Congratulations (Sriram, Ansun, Gokul, Ashwin)

In general it is quite true that Indians suffer from deep inferiority complex (unless you are talking to mad folks who claim that the Vedic civilization was in possession of atom bombs). 
However the spelling bee is one area where they may claim to have the upper hand, with the top four places secured this year and a proud tradition in the making. Great job, folks.
For the first time in 52 years, two spellers were declared co-champions of the Scripps National Spelling Bee on Thursday.

Indian-Americans Sriram Hathwar of New York and Ansun Sujoe (top) of Texas
shared the title after a riveting final-round duel in which they nearly
exhausted the 25 designated championship words. After they spelled a
dozen words correctly in a row, they both were named champions.

The past eight winners and 13 of the past 17 have been of Indian
descent, a run that began in 1999 after Nupur Lala’s victory, which was
later featured in the documentary “Spellbound.”

14-year-old Sriram opened the door to an upset by 13-year-old Ansun
after he misspelled “corpsbruder,” a close comrade. But Ansun was unable
to take the title because he got “antegropelos,” which means waterproof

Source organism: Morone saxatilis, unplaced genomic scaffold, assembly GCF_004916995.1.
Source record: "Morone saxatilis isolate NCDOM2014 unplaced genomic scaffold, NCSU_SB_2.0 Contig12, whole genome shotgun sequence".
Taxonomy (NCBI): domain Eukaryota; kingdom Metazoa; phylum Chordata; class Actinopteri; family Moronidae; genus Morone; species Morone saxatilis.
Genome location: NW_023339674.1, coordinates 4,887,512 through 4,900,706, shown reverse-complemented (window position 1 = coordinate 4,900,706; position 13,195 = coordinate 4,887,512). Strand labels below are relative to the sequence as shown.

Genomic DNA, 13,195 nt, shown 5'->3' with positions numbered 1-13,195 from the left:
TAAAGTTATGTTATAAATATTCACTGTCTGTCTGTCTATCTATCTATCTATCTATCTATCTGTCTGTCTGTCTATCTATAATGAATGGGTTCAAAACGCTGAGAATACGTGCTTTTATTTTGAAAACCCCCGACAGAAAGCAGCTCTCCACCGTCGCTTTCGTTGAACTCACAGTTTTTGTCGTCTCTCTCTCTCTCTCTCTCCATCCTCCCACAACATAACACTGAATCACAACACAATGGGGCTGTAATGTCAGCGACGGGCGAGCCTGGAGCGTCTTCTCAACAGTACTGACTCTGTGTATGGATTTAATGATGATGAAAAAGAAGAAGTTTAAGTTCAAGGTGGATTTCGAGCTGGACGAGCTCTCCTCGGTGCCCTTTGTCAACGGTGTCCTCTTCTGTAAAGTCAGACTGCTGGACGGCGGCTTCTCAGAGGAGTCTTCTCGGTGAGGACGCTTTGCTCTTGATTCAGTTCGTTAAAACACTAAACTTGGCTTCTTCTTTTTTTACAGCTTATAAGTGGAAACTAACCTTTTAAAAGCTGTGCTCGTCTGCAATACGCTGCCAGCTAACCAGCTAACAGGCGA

leggings, wrong.

Sriram entered the final round as the
favorite after finishing in third place last year. Ansun just missed the
semifinals last year.

They become the fourth co-champions in the bee’s 89-year history and the first since 1962.

“The competition was against the dictionary, not against each other,”
Sriram said after both were showered with confetti onstage. “I’m happy
to share this trophy with him.”

Sriram backed up his status as
the favorite by rarely looking flustered on stage, nodding confidently
as he outlasted 10 other spellers to set up the one-on-one duel with
Ansun. The younger boy was more nervous and demonstrative, no more so
than on the word that gave him a share of the title: “feuilleton” the
features section of a European newspaper or magazine.

whatever!” Ansun said before beginning to spell the word as the stage
lights turned red, signaling that he had 30 seconds left.

Although they hoisted a single trophy together onstage, each will get
one to take home, and each gets the champion’s haul of more than $33,000
in cash and prizes.

Gokul Venkatachalam of Missouri finished third, and Ashwin Veeramani of Ohio, was fourth. 

Brown Pundits